These essays on India were written over the last decade — about half of them over the last couple of years. The first four, which make up the first part of the collection, introduce and explain the principal themes pursued in this book, related to India’s long argumentative tradition.
India is an immensely diverse country with many distinct pursuits, vastly disparate convictions, widely divergent customs and a veritable feast of viewpoints. Any attempt to talk about the culture of the country, or about its past history or contemporary politics, must inescapably involve considerable selection. I need not, therefore, labour the point that the focus on the argumentative tradition in this work is also a result of choice. It does not reflect a belief that this is the only reasonable way of thinking about the history or culture or politics of India. I am very aware that there are other ways of proceeding.
The selection of focus here is mainly for three distinct reasons: the long history of the argumentative tradition in India, its contemporary relevance, and its relative neglect in ongoing cultural discussions. It can in addition be claimed that the simultaneous flourishing of many different convictions and viewpoints in India has drawn substantially on the acceptance — explicitly or by implication — of heterodoxy and dialogue. The reach of Indian heterodoxy is remarkably extensive and ubiquitous.
Consider the politically charged issue of the role of so-called ‘ancient India’ in understanding the India of today. In contemporary politics, the enthusiasm for ancient India has often come from the Hindutva movement — the promoters of a narrowly Hindu view of Indian civilization — who have tried to separate out the period preceding the Muslim conquest of India (from the third millennium BCE to the beginning of the second millennium CE). In contrast, those who take an integrationist approach to contemporary India have tended to view the harking back to ancient India with the greatest of suspicion. For example, the Hindutva activists like invoking the holy Vedas, composed in the second millennium BCE, to define India’s ‘real heritage’. They are also keen on summoning the Ramayana, the great epic, for many different purposes, from delineating Hindu beliefs and convictions to finding alleged justification for the forcible demolition of a mosque — the Babri masjid — that is situated at the very spot where the ‘divine’ Rama, it is claimed, was born. The integrationists, by contrast, have tended to see the Vedas and the Ramayana as unwelcome intrusions of some specific Hindu beliefs into the contemporary life of secular India.
The integrationists are not wrong to questions the factional nature of the choice of ‘Hindu classics’ over other products of India’s long and diverse history. They are also right to point to the counterproductive role that such partisan selection can play in the secular, multi-religious life of today’s India. Even though more than 80 per cent of Indians may be Hindu, the country has a very large Muslim population (the third largest among all the countries in the world — larger than the entire British and French populations put together), and a great many followers of other faiths: Christians, Sikhs, Jains, Parsees and other.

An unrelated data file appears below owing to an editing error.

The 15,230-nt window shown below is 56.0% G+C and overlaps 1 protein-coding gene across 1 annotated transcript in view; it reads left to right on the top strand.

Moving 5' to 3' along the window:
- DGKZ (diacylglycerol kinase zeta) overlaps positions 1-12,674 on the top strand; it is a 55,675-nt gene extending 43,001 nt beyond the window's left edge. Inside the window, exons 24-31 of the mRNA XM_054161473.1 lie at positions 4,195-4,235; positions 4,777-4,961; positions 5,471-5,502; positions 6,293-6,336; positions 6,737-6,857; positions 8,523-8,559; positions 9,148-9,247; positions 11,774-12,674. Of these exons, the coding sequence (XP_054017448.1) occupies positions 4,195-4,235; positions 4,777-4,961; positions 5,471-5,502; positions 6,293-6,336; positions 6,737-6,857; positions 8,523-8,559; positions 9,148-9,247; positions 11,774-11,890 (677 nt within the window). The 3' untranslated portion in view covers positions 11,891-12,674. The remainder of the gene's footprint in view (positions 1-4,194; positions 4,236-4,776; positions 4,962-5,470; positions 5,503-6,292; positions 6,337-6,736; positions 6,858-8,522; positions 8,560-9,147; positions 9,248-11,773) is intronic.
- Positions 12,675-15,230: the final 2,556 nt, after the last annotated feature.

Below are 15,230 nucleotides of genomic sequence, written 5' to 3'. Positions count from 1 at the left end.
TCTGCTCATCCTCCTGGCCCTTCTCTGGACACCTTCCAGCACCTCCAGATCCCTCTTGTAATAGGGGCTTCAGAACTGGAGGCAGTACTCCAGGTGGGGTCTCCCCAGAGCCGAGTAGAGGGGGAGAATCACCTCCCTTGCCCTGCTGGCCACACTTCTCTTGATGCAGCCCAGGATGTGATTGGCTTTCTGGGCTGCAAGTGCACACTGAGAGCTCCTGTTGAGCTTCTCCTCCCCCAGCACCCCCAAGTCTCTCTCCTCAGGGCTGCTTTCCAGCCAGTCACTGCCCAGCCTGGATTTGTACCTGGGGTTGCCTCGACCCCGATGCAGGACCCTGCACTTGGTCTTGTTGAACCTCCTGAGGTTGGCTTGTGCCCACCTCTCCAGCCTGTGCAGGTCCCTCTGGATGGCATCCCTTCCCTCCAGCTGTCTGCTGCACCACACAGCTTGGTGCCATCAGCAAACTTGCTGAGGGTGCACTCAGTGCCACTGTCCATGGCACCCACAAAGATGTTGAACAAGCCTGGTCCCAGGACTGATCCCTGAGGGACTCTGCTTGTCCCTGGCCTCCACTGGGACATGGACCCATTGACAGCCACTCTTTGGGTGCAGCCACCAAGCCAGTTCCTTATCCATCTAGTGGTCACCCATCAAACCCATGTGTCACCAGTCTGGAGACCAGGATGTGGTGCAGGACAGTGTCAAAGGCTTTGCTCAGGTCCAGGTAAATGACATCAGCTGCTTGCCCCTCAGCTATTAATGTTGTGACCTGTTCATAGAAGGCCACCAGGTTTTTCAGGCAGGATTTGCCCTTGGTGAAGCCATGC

However, even after noting the need for integration and for a multicultural perspective, it has to be accepted that these old books and narratives have had an enormous influence on Indian literature and thought. They have deeply influenced literary and philosophical writings on the one hand, and folk traditions of storytelling and critical dialectics on the other. The difficulty does not lie in the importance of the Vedas or the Ramayana, but in the understanding of their role in Indian culture. When the Muslim Pathan rulers of Bengal arranged for making good Bengali translations of the Sanskrit Mahabbarata and Ramayana in the fourteenth century (on which see Essay 3), their enthusiasm for the ancient Indian epics reflected their love of culture, rather than any conversion to Hinduism. It would be as difficult to ignore their general importance in Indian culture (on some allegedly ‘secular’ ground) as it would be to insist on viewing them through the narrow prism of a particularly raw version of Hindu religiosity.
The Vedas may be full of hymns and religious invocations, but they also tell stories, speculate about the world and — true to the argumentative propensity already in view — ask difficult questions. A basic doubt concerns the very creation of the word: did someone make it, was it a spontaneous emergence, and is there a God who knows what really happened? As is discussed in Essay I, the Rigveda goes on to express radical doubts on these issues: ‘Who really knows? Who will here proclaim it? Whence was it produced? Whence is this creation?…perhaps it formed itself, or perhaps it did not — the one who looks down on it, in the highest heaven, only he knows — or perhaps he does not know.’ These doubts from the second millennium BCE would recur again and again in India’s long argumentative history, along with a great many other questions about epistemology and ethics (as is discussed in Essay I). They survive side by side with intense religious beliefs and deeply respectful faith and devotion.